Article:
“Remarkable … I doubt any book on this subject will be able to match its access to the men and women who lived and died through the trauma and the personal testimony that, at times, feels so real to someone who witnessed it that I had to put this volume down and catch my breath … This is the first and best history of [activists’] courage.”
- Andrew Sullivan, The New York Times

“My favorite book of the year is easily David France’s How to Survive a Plague, a powerful history of the HIV/AIDS crisis … This book is heartbreaking, but it is also inspiring. We owe so much to those brave activists and to Mr. France for writing this vital book.”
- Anderson Cooper

“Heroic and heartbreaking and magnificent history throughout, ‘How to Survive a Plague’ is one of the great tales of our time: the story of incredibly brave and determined men and women who defied government, the pharmaceutical industry, vicious homophobia, and the death sentence of AIDS to overwhelm an awful scourge. These gay activists — refusing to die without a fight — were vital in staunching the epidemic. Their resistance and cunning — while so many of their bodies were weakening and failing — will remain as seminal to medical history and humanity as the efforts of Pasteur and Salk.”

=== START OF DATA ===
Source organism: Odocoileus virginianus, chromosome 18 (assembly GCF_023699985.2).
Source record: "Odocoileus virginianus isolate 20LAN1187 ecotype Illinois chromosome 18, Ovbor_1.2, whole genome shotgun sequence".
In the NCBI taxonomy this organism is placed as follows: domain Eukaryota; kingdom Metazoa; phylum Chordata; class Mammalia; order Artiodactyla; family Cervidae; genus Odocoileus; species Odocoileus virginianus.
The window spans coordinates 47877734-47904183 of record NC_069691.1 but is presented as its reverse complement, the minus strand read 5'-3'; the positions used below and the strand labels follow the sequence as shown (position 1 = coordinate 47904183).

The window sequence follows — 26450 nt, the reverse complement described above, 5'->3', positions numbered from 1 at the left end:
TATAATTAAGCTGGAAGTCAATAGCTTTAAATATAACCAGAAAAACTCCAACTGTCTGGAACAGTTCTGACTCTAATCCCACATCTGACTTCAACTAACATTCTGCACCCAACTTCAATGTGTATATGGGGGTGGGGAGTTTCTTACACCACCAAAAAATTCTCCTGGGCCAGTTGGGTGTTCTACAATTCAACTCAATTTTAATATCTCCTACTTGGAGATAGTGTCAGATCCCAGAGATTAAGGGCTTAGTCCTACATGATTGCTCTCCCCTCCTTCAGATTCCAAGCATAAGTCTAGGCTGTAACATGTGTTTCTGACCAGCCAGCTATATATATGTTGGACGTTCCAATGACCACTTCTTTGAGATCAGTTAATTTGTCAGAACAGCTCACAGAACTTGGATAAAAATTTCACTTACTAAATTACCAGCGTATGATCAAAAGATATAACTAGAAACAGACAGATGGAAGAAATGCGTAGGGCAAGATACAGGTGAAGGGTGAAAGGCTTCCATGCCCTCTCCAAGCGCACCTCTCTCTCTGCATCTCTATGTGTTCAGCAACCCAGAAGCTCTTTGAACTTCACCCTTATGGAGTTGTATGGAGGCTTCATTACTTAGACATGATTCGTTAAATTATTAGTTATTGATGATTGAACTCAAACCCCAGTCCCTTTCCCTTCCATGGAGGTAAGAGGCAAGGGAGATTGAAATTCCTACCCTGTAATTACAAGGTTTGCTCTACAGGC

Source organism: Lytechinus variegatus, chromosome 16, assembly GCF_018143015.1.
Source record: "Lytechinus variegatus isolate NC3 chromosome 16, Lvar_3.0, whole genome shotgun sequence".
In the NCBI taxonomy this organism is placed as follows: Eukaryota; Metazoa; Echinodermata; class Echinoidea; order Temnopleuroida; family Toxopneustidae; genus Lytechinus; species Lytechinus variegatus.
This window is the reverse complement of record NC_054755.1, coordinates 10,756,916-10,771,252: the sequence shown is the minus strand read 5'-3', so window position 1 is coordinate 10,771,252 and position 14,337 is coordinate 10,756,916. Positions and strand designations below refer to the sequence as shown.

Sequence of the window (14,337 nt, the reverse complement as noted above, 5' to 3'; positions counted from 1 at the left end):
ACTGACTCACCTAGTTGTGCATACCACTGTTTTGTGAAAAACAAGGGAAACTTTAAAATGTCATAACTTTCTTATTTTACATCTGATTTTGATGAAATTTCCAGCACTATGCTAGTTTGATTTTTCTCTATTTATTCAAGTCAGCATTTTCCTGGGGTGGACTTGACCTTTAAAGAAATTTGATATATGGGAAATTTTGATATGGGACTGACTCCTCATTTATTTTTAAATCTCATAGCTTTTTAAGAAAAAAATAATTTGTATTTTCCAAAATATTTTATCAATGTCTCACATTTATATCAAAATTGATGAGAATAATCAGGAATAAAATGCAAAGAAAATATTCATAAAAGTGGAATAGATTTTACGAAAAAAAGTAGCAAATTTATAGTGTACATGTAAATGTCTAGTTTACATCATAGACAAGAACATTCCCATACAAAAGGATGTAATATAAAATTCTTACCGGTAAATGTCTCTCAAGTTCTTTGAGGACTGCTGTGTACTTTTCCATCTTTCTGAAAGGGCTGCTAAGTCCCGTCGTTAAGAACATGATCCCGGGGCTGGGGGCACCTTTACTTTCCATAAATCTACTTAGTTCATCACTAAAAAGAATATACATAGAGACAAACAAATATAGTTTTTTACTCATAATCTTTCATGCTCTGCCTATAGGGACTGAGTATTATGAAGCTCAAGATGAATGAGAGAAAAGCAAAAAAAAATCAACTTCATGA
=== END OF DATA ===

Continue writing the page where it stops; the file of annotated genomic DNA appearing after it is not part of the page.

- Carl Bernstein

“Threaded with poignant personal recollection, [France’s] history is formidable in scope and profoundly humane. It’s also a study in the power of protest and civil disobedience, bound to be useful in the days ahead.”
- Alexandra Schwartz, The New Yorker